A Florida judge has ordered the state’s Agency for Health Care Administration (AHCA) to produce documents related to its determination that gender-affirming health care cannot be covered under Medicaid because treatments are “experimental and investigational.”
Attorneys for the AHCA — the agency that controls most of the state’s Medicaid program — will have until Feb. 14 to hand over documents it has previously argued are protected under attorney-client privilege and work-product privilege.
Those include exchanges between agency officials and “any person” involved in the creation of a June AHCA report that determined available medical literature provides “insufficient evidence” that puberty blockers, hormones and gender-affirming surgeries are safe and effective treatments for gender dysphoria.
The report has been used to bar an estimated 9,000 transgender Floridians from using Medicaid to help pay for gender-affirming health care and was cited during a November meeting between the state’s medical boards that resulted in a vote to adopt a rule that prevents minors in Florida from accessing gender-affirming treatments.
Gender-affirming health care for youths and adults has been deemed safe and medically necessary by most professional medical organizations.
In a six-page order published Tuesday, U.S. District Judge Robert Hinkle said the AHCA must produce, among other documents, its communications with experts that were used to inform the agency’s June report on gender-affirming health care and the ensuing rule that excluded treatments from Medicaid.
Lawyers for the agency have said that while the desired documents were created for rulemaking purposes, they were also intended for use in litigation they knew would follow the adoption of the rule, making them protected documents by law.
Hinkle said he disagreed.
“Even if this leaves room in an appropriate circumstance for protection of documents created for dual purposes — not just when the primary purpose was to aid in future litigation — the experts at issue here were an essential part of the mandated rulemaking process,” he wrote in the order, which is part of an ongoing lawsuit challenging Florida’s Medicaid exclusion.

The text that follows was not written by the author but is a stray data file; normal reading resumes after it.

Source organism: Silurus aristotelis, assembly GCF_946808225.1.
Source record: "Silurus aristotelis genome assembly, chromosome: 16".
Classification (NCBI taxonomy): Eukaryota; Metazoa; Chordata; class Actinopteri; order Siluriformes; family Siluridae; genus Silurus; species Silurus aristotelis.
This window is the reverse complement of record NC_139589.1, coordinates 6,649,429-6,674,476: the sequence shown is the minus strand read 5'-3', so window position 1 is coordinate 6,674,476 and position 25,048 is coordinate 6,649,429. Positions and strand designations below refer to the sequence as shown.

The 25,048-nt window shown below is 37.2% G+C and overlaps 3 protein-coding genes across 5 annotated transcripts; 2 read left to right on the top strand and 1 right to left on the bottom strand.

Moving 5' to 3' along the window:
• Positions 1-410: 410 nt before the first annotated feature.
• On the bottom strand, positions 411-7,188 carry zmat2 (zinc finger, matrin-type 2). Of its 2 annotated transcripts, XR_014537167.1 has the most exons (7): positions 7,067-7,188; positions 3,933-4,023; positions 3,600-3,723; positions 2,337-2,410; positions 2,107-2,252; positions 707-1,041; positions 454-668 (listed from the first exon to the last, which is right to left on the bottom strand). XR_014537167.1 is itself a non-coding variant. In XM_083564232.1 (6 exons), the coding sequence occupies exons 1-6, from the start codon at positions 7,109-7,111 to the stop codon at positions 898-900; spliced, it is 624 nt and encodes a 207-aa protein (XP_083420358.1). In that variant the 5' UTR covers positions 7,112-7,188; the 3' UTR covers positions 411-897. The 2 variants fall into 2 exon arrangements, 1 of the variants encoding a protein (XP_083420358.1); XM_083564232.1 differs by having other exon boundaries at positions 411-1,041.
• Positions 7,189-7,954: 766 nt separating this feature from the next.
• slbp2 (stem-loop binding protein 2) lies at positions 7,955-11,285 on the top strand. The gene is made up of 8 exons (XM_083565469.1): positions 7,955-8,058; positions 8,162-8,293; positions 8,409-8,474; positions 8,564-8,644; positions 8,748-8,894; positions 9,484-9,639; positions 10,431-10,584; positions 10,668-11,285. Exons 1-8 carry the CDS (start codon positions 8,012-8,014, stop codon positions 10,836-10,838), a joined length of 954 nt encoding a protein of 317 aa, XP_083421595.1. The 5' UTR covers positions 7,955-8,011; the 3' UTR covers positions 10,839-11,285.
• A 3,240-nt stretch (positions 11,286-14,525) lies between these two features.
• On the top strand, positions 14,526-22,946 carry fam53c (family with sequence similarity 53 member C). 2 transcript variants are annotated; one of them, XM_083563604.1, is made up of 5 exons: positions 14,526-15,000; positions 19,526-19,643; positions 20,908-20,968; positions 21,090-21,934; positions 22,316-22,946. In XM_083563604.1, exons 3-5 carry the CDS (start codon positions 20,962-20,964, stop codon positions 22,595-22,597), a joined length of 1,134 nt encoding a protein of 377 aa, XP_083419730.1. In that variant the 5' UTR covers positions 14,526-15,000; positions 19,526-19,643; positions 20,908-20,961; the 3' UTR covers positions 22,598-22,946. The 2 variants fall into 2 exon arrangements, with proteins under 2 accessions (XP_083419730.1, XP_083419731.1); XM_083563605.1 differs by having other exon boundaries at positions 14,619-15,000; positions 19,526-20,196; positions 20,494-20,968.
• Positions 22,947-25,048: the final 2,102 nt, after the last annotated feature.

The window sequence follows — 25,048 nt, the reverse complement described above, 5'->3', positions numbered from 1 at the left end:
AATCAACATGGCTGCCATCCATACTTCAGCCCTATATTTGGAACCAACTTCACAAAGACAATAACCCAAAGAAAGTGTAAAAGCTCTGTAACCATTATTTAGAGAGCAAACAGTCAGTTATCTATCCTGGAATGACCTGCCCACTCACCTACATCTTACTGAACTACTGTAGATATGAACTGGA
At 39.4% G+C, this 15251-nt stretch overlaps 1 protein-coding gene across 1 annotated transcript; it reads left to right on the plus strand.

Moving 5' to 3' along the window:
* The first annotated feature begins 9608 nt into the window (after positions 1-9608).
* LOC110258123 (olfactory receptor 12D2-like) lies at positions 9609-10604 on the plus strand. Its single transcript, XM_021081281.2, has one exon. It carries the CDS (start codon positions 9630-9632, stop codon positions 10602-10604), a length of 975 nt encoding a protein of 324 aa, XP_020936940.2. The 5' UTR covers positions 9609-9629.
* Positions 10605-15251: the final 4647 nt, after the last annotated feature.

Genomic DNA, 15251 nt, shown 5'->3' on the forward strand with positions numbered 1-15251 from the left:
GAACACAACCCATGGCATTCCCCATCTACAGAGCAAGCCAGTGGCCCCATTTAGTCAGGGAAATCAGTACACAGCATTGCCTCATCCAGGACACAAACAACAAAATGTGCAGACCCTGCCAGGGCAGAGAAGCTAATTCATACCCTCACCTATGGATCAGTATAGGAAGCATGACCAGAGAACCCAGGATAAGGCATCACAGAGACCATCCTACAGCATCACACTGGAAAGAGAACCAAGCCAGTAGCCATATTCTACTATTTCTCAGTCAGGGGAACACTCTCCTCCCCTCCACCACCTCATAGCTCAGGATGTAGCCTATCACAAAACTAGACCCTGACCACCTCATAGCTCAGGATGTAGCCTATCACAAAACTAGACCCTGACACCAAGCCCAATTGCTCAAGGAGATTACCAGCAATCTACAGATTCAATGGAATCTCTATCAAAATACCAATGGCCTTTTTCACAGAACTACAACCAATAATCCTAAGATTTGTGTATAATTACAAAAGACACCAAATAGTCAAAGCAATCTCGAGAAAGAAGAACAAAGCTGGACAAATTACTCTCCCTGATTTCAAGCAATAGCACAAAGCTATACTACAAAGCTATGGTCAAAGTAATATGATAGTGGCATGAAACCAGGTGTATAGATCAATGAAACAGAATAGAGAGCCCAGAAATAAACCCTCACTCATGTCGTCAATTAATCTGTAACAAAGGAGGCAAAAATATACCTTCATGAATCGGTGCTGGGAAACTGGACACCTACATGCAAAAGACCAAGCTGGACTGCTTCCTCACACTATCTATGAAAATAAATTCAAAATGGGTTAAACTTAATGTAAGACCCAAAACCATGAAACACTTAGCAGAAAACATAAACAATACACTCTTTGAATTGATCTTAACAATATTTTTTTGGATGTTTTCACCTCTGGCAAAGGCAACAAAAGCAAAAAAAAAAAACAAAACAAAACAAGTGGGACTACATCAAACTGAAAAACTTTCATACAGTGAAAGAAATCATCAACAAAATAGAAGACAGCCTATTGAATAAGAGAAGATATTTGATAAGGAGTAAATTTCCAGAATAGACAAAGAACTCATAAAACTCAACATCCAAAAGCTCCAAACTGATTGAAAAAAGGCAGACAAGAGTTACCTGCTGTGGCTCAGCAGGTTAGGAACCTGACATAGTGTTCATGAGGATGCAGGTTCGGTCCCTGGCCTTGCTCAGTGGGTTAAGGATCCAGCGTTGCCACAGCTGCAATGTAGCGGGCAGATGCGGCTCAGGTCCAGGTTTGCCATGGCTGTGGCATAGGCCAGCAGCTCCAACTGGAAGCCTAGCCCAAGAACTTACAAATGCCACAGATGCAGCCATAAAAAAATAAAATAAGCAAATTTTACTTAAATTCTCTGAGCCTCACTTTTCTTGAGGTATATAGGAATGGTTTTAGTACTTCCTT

Hinkle continued, “Either the experts were retained to assist in an honest evaluative process—in which event their communications were not within work-product protection — or the rulemaking process was a sham and the real goal was to prevail in the anticipated litigation — a possibility the defendants could embrace to win the discovery battle only by acknowledging that the rulemaking process was fatally flawed, or nearly so.”
Court documents filed earlier this month suggest the state’s rulemaking process was just that, with an AHCA employee alleging that the June report “does not present an honest and accurate assessment” of medical evidence and practice guidelines related to gender-affirming health care.
Attorneys for the AHCA must file a revised log of protected documents by Feb. 2, according to Hinkle’s order. The plaintiffs in the case — two transgender minors and two transgender adults in their 20s — may file an additional motion to compel if they believe the protected documents are being “improperly withheld.”